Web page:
First US omicron variant COVID case detected in California

The U.S. reported its first case of the omicron COVID-19 variant on Wednesday in California, the CDC said.

A fully vaccinated San Francisco man tested positive for the variant after returning from a trip to South Africa on November 22. He is quarantining at home with mild symptoms that are improving, and all of his close contacts have tested negative so far.

Dr. Anthony Fauci gave a press conference about the U.S. case on Wednesday afternoon, urging people to get vaccinated and get booster shots if eligible.

The man with the omicron variant had not had a booster shot, he said.

Fauci: get boosters

“[T]he fact is that people should wind up getting vaccinated and boosted if they’re eligible for a boost. I keep coming back to that because that’s really the solution to this problem,” Fauci said.

But other experts including Moderna’s CEO have said they don’t know for sure if vaccines will be effective against omicron, which has an unusually high number of mutations. Mutations usually indicate higher transmissability and a virus that can sometimes evade existing treatments.

Vaccine companies are studying the effectiveness of their vaccines on the new variant but won’t have data ready for at least two to four weeks.

President Joe Biden is scheduled to address plans to combat the new variant on Thursday, before most people even know what they’re dealing with.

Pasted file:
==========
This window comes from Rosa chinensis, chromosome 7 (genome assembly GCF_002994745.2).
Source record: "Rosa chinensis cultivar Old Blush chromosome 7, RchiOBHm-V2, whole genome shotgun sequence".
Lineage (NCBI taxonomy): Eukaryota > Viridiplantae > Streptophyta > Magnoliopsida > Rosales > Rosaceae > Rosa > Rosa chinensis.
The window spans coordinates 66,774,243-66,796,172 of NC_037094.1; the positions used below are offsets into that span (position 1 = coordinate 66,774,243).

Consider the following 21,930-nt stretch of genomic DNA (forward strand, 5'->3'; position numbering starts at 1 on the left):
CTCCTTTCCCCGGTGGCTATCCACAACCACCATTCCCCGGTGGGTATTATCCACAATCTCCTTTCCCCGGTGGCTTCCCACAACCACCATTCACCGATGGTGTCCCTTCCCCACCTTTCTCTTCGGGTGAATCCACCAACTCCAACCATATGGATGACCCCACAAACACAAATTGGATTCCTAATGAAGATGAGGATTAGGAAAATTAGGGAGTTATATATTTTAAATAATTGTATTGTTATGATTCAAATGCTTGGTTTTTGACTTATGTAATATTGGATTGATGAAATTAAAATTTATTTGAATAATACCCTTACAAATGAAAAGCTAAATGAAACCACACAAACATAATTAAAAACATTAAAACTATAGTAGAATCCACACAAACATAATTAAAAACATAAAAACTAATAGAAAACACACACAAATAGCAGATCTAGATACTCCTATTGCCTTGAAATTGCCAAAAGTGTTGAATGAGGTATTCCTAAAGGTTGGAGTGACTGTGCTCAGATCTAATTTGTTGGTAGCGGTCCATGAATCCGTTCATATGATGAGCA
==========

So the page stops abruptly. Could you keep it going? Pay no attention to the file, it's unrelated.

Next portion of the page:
Travel ban unpopular

A U.S. travel ban for South Africa and several other countries in the region was put in place on Monday, but Fauci said it is only temporary until there is more information about the variant. Several European countries have also issued travel bans.

South Africa has reported only mild cases so far with no hospitalizations or deaths.

The South African doctor who identified the new variant said the worldwide reaction to its discovery has been overblown and that if it is much more mild but more transmissable, it could help more countries reach herd immunity to the virus.

“Here in South Africa, what I and my GP colleagues are seeing doesn’t in any way warrant the knee-jerk reaction we’ve seen from the UK,” she said.

In fact, if a far milder variant of COVID can replace delta and other stronger ones, might that not be a great thing for the world in terms of lowering deaths and hospitalizations from the disease?

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